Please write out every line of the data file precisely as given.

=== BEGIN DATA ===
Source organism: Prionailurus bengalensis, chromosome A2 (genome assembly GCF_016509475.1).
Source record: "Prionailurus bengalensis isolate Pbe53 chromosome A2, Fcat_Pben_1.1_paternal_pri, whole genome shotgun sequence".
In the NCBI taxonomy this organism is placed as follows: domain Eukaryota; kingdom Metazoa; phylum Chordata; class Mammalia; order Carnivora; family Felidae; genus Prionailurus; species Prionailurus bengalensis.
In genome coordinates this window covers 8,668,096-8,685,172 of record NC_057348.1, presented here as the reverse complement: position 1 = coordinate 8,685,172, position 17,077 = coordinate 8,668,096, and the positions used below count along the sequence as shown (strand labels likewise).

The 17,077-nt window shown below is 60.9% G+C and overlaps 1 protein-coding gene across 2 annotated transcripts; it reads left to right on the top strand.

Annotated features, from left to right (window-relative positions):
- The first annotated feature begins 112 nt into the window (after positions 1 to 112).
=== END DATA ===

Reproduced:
Source organism: Prionailurus bengalensis, chromosome A2 (genome assembly GCF_016509475.1).
Source record: "Prionailurus bengalensis isolate Pbe53 chromosome A2, Fcat_Pben_1.1_paternal_pri, whole genome shotgun sequence".
In the NCBI taxonomy this organism is placed as follows: domain Eukaryota; kingdom Metazoa; phylum Chordata; class Mammalia; order Carnivora; family Felidae; genus Prionailurus; species Prionailurus bengalensis.
In genome coordinates this window covers 8,668,096-8,685,172 of record NC_057348.1, presented here as the reverse complement: position 1 = coordinate 8,685,172, position 17,077 = coordinate 8,668,096, and the positions used below count along the sequence as shown (strand labels likewise).

The 17,077-nt window shown below is 60.9% G+C and overlaps 1 protein-coding gene across 2 annotated transcripts; it reads left to right on the top strand.

Annotated features, from left to right (window-relative positions):
- The first annotated feature begins 112 nt into the window (after positions 1 to 112).